From parent training to medication, we break down the many kinds of treatment for children with ADHD.
Understanding Treatment Plans for ADHD
ADHD, or attention deficit hyperactivity disorder, is marked by a variety of symptoms, including forgetfulness, high distractibility, restlessness, impulsivity, and inattention to detail. Different children with ADHD will exhibit different symptoms, so there is no blanket treatment for the disorder. Instead, many experts recommend a multi-step approach.
First, it's essential to have a handle on the situation. "Make sure you meet with a specialist in the area and get the right diagnosis," says Natalie Weder, M.D., a child and adolescent psychiatrist at the Child Mind Institute in New York City. This is particularly important because at least two thirds of kids diagnosed with ADHD have at least one other mental health or learning disorder in their lifetime, according to the American Academy of Child and Adolescent Psychiatry. You want to be certain that you are dealing with actual ADHD, not a learning disability or an anxiety disorder or depression.
Once you have a thorough diagnosis, treatment might proceed in steps. "You need to take a tiered approach, and the first step should be psycho-social intervention," says Robert Volpe, Ph.D., an associate professor in the Department of Counseling and Applied Educational Psychology in Bouve College of Health Sciences at Northeastern University. In other words, at the very least, you should start with behavioral management approaches that involve changes to the way you and your school interact with your child. "It's a low-cost, high-benefit solution," Dr. Volpe says.
Some examples: Preferential seating in the classroom, or putting your child in the "action zone," can help her maintain eye contact with the teacher and focus on what's going on. Taking frequent breaks during work--working for five minutes, perhaps, and moving around for two minutes--can make it easier for your child to complete tasks in class. And daily report cards, one of the most common behavioral strategies, can provide regular validation for improved behaviors. "This is where you target a few behaviors, such as interrupting, waiting your turn, and participating three times in class," Dr. Weder says. "And depending on how many checks you have in a day, you get a reward in the end." The key is to start with a behavior chart that is very simple. "If you make the chart very complicated and your child fails, you're reinforcing the fact that he can't do well," Dr. Weder says.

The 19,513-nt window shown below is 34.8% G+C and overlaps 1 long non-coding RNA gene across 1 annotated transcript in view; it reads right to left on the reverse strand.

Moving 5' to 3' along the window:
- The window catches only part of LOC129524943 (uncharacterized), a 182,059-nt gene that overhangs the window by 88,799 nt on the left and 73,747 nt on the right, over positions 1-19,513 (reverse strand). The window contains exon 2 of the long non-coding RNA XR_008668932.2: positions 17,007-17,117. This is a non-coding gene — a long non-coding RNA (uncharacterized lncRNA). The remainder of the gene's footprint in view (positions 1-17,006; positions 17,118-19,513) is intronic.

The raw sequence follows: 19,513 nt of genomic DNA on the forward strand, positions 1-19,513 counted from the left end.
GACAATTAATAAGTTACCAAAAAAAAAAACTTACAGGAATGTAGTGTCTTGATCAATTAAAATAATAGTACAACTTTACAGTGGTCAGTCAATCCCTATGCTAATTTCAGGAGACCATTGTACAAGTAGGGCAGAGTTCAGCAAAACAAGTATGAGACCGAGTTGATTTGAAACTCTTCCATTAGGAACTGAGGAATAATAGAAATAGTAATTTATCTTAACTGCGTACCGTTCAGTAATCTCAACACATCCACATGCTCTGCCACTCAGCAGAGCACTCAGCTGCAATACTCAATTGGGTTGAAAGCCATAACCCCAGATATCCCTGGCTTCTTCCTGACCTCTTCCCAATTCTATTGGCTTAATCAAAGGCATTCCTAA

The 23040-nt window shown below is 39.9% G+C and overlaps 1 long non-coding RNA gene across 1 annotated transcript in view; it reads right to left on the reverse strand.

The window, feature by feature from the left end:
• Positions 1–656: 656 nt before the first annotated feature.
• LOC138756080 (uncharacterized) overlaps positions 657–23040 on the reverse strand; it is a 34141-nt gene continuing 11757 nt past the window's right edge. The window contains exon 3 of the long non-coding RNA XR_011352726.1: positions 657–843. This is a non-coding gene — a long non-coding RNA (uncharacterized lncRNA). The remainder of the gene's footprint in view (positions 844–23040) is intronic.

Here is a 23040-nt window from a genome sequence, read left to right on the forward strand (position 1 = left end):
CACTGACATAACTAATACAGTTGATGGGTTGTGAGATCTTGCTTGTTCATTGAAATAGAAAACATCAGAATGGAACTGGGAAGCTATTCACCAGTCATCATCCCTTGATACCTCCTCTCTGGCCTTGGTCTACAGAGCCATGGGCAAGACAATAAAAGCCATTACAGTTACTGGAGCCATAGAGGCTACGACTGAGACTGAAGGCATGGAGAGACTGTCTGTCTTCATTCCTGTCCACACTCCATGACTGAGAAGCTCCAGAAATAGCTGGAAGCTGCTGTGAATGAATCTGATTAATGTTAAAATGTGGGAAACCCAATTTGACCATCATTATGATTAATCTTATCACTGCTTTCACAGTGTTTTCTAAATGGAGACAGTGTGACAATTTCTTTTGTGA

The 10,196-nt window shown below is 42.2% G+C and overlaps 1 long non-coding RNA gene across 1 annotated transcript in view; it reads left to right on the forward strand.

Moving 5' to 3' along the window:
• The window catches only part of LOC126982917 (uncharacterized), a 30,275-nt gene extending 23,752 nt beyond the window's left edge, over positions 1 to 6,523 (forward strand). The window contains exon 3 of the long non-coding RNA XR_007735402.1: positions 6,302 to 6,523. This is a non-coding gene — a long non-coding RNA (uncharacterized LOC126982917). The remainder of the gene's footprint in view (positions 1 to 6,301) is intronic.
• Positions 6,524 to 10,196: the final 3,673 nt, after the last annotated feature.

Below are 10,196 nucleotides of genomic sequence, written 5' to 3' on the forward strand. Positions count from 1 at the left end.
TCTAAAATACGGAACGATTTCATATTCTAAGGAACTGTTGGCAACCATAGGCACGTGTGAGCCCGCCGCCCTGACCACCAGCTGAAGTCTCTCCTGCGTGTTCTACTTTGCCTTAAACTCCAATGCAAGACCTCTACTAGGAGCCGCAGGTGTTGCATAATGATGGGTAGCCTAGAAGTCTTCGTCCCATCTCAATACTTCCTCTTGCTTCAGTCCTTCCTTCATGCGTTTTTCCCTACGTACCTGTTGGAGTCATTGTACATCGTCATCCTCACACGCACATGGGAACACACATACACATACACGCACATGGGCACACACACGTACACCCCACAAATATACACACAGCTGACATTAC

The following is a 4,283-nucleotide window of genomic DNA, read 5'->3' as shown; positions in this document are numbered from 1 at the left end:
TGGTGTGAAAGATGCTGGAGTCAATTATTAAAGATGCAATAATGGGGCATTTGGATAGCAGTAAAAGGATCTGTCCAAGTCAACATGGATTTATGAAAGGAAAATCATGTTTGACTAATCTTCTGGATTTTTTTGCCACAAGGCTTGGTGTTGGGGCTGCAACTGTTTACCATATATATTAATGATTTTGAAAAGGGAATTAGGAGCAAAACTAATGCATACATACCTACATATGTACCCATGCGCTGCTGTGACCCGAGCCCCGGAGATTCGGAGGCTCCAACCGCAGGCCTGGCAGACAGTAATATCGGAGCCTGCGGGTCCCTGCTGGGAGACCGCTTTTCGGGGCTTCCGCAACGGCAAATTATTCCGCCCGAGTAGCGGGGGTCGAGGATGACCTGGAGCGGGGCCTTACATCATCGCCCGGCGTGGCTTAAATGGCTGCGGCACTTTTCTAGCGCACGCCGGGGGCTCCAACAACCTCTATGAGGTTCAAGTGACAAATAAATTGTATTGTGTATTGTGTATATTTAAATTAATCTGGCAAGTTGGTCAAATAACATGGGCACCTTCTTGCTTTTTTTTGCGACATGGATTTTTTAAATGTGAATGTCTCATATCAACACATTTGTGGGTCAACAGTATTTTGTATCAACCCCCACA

You also want to look into parent training, or programs that help you learn how to effectively manage a household that includes a child with ADHD. This might include changes to the way you discipline, organizational strategies, how to clearly communicate with your child, and how to respond to your child's behavior. A good behavioral pediatrician or child psychologist should be able to direct you to the right resources for these kinds of programs.
If your child's ADHD is moderate to severe, however, or if behavioral modifications aren't working, medication may be worth considering. But you need to have a plan for evaluating it at school or at home, Dr. Volpe says. One important question: What do you want the benefit to be? Are you looking to help your child be more successful academically, or are you simply trying to take his behavior down a notch at home? Have a discussion with your pediatrician about what kind of medication might accomplish that.
For ADHD, the most common medications prescribed are stimulants in short-acting, intermediate-acting, and long-acting varieties. Your doctor might suggest Adderall (amphetamine and destroamphetamine) or Ritalin (methylphenidate) for your child. One study found that stimulants were most effective in treating ADHD symptoms, as long as the dosage is tailored to the child. Some experts suggest starting with the lowest dose possible and working your way up. Common side effects include loss of appetite, trouble sleeping, and moodiness.
Talk to your child's teachers to see how the drugs are affecting your child's behavior in school, and consider having them complete behavior ratings and track academic performance to evaluate how the medication is working. Monitoring side effects is also important.
If stimulants don't help your child, or the side effects are too negative, nonstimulants such as Strattera (atomoxetine) and Intuniv (guanfacine) are available. If those don't work either, antidepressants might be prescribed. It may take several attempts to find the right medication and dosage for your child with the least side effects.
There are other things that might improve your child's ADHD symptoms or make them more manageable. For instance, exercise can help a hyperactive kid burn off excess energy. A consistent and soothing bedtime routine can help a restless child get more sleep. And regular meals and snacks can keep your child's blood sugar steady and help him focus.
In the end, you have to find the treatment that works for your child, and you want to investigate the options with a pediatrician who will monitor the results closely.
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